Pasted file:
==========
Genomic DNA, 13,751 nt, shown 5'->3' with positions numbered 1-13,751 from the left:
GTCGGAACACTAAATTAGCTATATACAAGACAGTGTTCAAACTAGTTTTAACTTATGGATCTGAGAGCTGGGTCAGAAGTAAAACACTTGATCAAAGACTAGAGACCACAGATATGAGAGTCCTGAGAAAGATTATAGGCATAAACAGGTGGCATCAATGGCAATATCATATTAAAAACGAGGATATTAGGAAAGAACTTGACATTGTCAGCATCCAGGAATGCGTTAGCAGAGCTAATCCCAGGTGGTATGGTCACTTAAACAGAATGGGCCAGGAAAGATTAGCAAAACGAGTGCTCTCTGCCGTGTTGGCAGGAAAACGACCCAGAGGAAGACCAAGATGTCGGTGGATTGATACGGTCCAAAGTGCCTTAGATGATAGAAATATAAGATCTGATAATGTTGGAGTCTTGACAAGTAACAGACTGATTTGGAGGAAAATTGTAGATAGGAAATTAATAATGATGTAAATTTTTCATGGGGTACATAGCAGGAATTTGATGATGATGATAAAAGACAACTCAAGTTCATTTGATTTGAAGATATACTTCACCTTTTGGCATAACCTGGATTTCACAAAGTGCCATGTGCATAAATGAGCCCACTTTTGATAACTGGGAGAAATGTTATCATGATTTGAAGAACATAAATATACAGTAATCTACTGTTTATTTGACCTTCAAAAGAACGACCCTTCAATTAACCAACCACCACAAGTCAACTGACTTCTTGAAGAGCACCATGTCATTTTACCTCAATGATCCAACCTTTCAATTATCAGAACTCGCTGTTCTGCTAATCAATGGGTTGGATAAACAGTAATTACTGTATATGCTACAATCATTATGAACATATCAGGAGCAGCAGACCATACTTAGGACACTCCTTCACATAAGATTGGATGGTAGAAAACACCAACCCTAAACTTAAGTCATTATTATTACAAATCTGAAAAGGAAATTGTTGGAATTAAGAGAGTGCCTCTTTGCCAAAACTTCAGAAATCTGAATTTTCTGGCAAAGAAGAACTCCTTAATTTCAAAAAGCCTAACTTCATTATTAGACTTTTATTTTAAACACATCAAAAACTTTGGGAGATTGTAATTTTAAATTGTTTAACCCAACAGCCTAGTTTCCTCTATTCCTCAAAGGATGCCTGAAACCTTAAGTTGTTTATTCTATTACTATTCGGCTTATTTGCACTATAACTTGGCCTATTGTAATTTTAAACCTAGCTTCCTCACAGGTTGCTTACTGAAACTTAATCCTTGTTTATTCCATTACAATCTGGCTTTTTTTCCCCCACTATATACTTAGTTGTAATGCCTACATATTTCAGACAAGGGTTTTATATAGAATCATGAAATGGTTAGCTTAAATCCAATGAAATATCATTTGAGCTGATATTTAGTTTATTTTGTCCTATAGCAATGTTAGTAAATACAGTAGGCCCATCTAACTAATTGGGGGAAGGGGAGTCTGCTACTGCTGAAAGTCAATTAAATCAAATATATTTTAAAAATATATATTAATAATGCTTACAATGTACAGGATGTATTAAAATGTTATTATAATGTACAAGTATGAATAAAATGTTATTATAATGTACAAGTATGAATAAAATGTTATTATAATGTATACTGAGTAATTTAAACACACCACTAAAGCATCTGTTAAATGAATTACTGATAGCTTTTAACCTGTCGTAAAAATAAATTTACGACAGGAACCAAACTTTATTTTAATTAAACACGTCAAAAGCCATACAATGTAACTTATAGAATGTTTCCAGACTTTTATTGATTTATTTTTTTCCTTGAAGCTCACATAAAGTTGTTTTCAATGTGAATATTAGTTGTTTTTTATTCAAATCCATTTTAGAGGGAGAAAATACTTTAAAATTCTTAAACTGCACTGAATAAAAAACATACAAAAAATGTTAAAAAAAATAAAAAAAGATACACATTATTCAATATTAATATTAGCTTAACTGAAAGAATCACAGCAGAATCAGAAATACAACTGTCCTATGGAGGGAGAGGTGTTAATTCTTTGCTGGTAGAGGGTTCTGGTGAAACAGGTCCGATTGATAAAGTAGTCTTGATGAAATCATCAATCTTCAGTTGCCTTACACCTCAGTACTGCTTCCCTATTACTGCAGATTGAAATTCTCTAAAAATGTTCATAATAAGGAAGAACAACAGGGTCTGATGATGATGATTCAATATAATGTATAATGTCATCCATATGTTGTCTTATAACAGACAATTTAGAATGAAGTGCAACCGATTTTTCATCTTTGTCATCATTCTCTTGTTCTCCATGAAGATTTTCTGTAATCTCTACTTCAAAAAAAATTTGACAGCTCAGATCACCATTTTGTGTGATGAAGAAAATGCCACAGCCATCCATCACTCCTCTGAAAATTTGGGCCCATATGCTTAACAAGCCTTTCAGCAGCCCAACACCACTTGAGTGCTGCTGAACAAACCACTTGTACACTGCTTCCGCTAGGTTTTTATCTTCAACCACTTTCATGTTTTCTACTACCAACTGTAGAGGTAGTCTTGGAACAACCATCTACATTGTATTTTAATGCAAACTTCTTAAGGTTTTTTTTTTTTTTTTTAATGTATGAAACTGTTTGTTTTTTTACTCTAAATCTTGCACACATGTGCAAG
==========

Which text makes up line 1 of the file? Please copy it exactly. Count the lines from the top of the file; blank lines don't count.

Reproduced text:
Genomic DNA, 13,751 nt, shown 5'->3' with positions numbered 1-13,751 from the left: